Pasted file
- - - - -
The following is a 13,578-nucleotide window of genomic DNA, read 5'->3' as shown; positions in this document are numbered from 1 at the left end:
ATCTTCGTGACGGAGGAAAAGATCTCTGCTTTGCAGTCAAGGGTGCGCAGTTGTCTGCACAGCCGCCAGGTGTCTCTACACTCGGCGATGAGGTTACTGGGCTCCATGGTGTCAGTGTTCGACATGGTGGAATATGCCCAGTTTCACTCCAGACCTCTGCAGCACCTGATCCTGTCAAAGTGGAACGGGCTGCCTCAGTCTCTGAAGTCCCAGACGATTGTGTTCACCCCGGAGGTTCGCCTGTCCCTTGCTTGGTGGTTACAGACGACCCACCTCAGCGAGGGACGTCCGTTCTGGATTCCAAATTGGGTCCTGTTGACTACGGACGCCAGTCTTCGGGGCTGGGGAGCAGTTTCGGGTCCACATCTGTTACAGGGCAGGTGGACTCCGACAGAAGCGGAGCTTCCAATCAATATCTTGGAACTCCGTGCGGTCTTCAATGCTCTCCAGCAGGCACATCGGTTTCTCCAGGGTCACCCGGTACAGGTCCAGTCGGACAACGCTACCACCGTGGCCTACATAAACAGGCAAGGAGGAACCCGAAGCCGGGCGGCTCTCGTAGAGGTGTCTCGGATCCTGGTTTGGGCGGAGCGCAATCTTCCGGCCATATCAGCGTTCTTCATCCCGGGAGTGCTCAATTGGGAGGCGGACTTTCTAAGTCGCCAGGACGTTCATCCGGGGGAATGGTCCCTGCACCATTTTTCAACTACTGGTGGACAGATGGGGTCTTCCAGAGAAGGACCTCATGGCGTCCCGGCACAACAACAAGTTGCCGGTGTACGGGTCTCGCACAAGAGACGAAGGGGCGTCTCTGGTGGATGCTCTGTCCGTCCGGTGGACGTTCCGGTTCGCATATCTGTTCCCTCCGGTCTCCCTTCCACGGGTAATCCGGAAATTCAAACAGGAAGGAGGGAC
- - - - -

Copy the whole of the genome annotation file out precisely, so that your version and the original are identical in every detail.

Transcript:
The following is a 13,578-nucleotide window of genomic DNA, read 5'->3' as shown; positions in this document are numbered from 1 at the left end:
ATCTTCGTGACGGAGGAAAAGATCTCTGCTTTGCAGTCAAGGGTGCGCAGTTGTCTGCACAGCCGCCAGGTGTCTCTACACTCGGCGATGAGGTTACTGGGCTCCATGGTGTCAGTGTTCGACATGGTGGAATATGCCCAGTTTCACTCCAGACCTCTGCAGCACCTGATCCTGTCAAAGTGGAACGGGCTGCCTCAGTCTCTGAAGTCCCAGACGATTGTGTTCACCCCGGAGGTTCGCCTGTCCCTTGCTTGGTGGTTACAGACGACCCACCTCAGCGAGGGACGTCCGTTCTGGATTCCAAATTGGGTCCTGTTGACTACGGACGCCAGTCTTCGGGGCTGGGGAGCAGTTTCGGGTCCACATCTGTTACAGGGCAGGTGGACTCCGACAGAAGCGGAGCTTCCAATCAATATCTTGGAACTCCGTGCGGTCTTCAATGCTCTCCAGCAGGCACATCGGTTTCTCCAGGGTCACCCGGTACAGGTCCAGTCGGACAACGCTACCACCGTGGCCTACATAAACAGGCAAGGAGGAACCCGAAGCCGGGCGGCTCTCGTAGAGGTGTCTCGGATCCTGGTTTGGGCGGAGCGCAATCTTCCGGCCATATCAGCGTTCTTCATCCCGGGAGTGCTCAATTGGGAGGCGGACTTTCTAAGTCGCCAGGACGTTCATCCGGGGGAATGGTCCCTGCACCATTTTTCAACTACTGGTGGACAGATGGGGTCTTCCAGAGAAGGACCTCATGGCGTCCCGGCACAACAACAAGTTGCCGGTGTACGGGTCTCGCACAAGAGACGAAGGGGCGTCTCTGGTGGATGCTCTGTCCGTCCGGTGGACGTTCCGGTTCGCATATCTGTTCCCTCCGGTCTCCCTTCCACGGGTAATCCGGAAATTCAAACAGGAAGGAGGGAC